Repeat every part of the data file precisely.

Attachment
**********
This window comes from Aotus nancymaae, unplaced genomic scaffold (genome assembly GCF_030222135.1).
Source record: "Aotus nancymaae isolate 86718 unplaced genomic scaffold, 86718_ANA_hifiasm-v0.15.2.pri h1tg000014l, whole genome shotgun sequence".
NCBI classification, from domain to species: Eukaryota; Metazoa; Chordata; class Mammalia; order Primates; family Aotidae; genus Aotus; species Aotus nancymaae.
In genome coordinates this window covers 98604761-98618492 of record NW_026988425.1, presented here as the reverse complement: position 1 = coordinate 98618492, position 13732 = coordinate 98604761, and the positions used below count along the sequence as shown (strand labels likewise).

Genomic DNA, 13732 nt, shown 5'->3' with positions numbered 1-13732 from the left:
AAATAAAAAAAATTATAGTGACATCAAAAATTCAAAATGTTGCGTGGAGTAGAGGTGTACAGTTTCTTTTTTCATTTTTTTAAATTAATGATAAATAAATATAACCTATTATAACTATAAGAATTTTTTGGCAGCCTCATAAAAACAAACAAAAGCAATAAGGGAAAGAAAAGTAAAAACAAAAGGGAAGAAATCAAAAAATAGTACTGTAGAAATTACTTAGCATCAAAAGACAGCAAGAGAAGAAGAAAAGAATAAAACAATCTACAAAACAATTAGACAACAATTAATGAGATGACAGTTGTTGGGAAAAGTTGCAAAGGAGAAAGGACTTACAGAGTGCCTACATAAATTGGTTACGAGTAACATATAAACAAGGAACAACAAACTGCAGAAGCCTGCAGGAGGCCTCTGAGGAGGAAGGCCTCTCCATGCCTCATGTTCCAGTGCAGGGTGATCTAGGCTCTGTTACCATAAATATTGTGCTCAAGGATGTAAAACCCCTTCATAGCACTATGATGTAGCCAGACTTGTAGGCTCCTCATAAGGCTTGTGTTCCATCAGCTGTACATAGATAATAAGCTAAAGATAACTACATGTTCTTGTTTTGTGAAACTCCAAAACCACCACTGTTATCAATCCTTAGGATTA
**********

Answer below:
This window comes from Aotus nancymaae, unplaced genomic scaffold (genome assembly GCF_030222135.1).
Source record: "Aotus nancymaae isolate 86718 unplaced genomic scaffold, 86718_ANA_hifiasm-v0.15.2.pri h1tg000014l, whole genome shotgun sequence".
NCBI classification, from domain to species: Eukaryota; Metazoa; Chordata; class Mammalia; order Primates; family Aotidae; genus Aotus; species Aotus nancymaae.
In genome coordinates this window covers 98604761-98618492 of record NW_026988425.1, presented here as the reverse complement: position 1 = coordinate 98618492, position 13732 = coordinate 98604761, and the positions used below count along the sequence as shown (strand labels likewise).

Genomic DNA, 13732 nt, shown 5'->3' with positions numbered 1-13732 from the left:
AAATAAAAAAAATTATAGTGACATCAAAAATTCAAAATGTTGCGTGGAGTAGAGGTGTACAGTTTCTTTTTTCATTTTTTTAAATTAATGATAAATAAATATAACCTATTATAACTATAAGAATTTTTTGGCAGCCTCATAAAAACAAACAAAAGCAATAAGGGAAAGAAAAGTAAAAACAAAAGGGAAGAAATCAAAAAATAGTACTGTAGAAATTACTTAGCATCAAAAGACAGCAAGAGAAGAAGAAAAGAATAAAACAATCTACAAAACAATTAGACAACAATTAATGAGATGACAGTTGTTGGGAAAAGTTGCAAAGGAGAAAGGACTTACAGAGTGCCTACATAAATTGGTTACGAGTAACATATAAACAAGGAACAACAAACTGCAGAAGCCTGCAGGAGGCCTCTGAGGAGGAAGGCCTCTCCATGCCTCATGTTCCAGTGCAGGGTGATCTAGGCTCTGTTACCATAAATATTGTGCTCAAGGATGTAAAACCCCTTCATAGCACTATGATGTAGCCAGACTTGTAGGCTCCTCATAAGGCTTGTGTTCCATCAGCTGTACATAGATAATAAGCTAAAGATAACTACATGTTCTTGTTTTGTGAAACTCCAAAACCACCACTGTTATCAATCCTTAGGATTA